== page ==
A third of the workers worldwide were laid off or asked to accept reduced working time as consequence of the COVID pandemic impact on business, with, of course, a lot of slow – downs and bankruptcies.

These troubled times have reinforced a general feeling one could observe before, of professional uncertainty. For instance, there was a rising concern about automation, software, and virtualisation, that may lead to severe and profound mutation. Covid has probably only make it worse, as we all saw, forced to adapt, that many things and many tasks could be done remotely.

Even though our industrialised countries seem to be the less worried, as social frame and workers protection make a difference, there is single main question rising across our markets: “What will become of my job?”

This is indeed a very anxiogenic question, and the answer the market seems to provide these days lies in two words: Upskilling and Reskilling…For those of us who have been overexposed to disruption in their jobs during the lockdown, this kind of solution seems like the obvious answer. On the other hand, many of those whose jobs have been less under attack are also those who are less willing to take that road.

But what are we talking about exactly?

Upskilling is a skill building, for someone already in place.

This is what normally takes place in the context of continuing education: you already have the skill in question, but you could refine it, become more expert, or update your knowledge on the subject.

So, you will train yourself and improve your skillset, not by acquiring new skills but by pushing your abilities in fields you already master at some stage. The goal is to keep up in your current position, or possibly grow in a hierarchical fashion or take on more responsibility but staying in the same field.

Reskilling meets a business need.

The concept: the employer settles its recruitment exclusively on, the candidates’ soft skills, or interpersonal skills to hire them, on the principle that a missing technical skill can be acquired. The newcomer will then be trained in the skills essential to taking up a position.

In some cases, it may also concern an employee already working in the company. If his job becomes obsolete, for example due to the automation of his job, or a new direction taken by the company, he can benefit from reskilling to learn new skills that will allow him to occupy a position.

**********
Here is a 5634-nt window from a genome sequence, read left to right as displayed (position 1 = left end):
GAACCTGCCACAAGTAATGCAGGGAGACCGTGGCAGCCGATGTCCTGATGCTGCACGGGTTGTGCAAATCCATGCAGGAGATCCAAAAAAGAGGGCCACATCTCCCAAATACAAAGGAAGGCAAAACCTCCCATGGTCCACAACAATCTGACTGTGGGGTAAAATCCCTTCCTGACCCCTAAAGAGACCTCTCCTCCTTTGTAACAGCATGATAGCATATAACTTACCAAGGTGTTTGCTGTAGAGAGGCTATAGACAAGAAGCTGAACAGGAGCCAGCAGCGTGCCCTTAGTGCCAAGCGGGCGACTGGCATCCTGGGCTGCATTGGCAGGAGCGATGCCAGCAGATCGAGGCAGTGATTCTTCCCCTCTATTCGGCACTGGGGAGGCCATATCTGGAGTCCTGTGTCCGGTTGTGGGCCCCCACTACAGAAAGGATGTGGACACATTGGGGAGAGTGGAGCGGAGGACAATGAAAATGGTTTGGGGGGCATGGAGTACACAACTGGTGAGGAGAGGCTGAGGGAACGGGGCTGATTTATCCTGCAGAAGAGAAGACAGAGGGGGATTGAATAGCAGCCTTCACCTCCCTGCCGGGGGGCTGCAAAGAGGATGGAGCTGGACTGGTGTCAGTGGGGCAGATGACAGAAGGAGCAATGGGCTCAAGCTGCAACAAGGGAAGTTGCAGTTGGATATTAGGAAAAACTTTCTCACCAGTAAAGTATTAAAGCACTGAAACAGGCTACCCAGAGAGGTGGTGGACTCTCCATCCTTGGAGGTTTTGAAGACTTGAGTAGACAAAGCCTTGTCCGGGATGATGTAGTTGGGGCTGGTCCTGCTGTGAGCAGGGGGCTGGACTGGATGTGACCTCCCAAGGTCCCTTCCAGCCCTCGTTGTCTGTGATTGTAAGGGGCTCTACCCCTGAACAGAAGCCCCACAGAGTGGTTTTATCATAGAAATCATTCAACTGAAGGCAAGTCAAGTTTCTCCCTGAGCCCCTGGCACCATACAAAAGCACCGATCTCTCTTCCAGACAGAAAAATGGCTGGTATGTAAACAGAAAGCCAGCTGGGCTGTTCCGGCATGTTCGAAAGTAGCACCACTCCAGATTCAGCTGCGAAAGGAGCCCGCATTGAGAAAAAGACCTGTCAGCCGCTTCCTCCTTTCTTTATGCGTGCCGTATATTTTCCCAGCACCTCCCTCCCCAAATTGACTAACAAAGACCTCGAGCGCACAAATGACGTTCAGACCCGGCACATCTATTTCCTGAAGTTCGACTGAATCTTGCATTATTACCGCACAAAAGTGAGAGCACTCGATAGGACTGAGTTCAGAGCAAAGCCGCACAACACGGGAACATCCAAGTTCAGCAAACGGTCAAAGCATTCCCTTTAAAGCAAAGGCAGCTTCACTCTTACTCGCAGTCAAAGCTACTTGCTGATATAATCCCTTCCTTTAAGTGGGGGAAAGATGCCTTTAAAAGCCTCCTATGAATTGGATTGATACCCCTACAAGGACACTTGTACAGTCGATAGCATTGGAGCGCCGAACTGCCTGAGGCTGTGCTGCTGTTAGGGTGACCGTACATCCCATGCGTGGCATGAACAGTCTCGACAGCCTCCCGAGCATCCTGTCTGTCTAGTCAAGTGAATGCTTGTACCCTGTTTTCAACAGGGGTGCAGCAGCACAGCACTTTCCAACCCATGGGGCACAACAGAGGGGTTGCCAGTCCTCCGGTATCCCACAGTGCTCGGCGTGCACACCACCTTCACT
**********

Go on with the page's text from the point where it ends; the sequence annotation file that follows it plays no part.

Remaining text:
This is a way for the employer to avoid letting go good people who already know how the company works and what its values are.

At the same time, the labour market is facing structural problems such as the shortage of talent in certain area, or the collapse of the age pyramid in the most industrialized countries, for example. Moreover, confronted with sudden changes because of the health crisis, the executive market will know or already knows transformations in terms of recruitment. From the moment when, to overcome the shortage and new needs, companies focus on soft skills, and accept to play the game of reskilling, a major consequence will be a permeability between industries, branches, and sectors, that has never existed before.

Headhunting firms have, for a very long time, been confronted with client expectations regarding technical skills of candidates. From now on, companies will want and expect from their Hunters a real ability to assess and render an assertive appraisal about candidates’ soft skills and, more specifically, the guarantee that candidates are able and eager to learn new skills to join a new job.

In conclusion, what, at the outset, may seem a very heavy constraint for employees, and a mandatory response to a situation that they did not want, presents a real opportunity, not only to change jobs, but also and especially business sectors, thanks to employability, intellectual flexibility, and candidate’s curiosity.

Faced with a market that will automatically have fewer candidates in the next 20 years, the ability to move from one sector to another will also be added to program one’s professional success.

What seemed a constraint for the candidates therefore turns out to be a real game changer for them, who will have the decision and the final choice. It is up to companies to offer great training modules and attractive integration paths, if they want to win the war on soft skills!!!

At CFR Global Executive Search, we have been emphasizing the importance of strongly assessing soft skills since the creation of the network, and we are therefore already actors in this major transformation of the market.

Article written by Stéphane LEHIDEUX, CFR Global Executive Search France

Photo source: Unsplash

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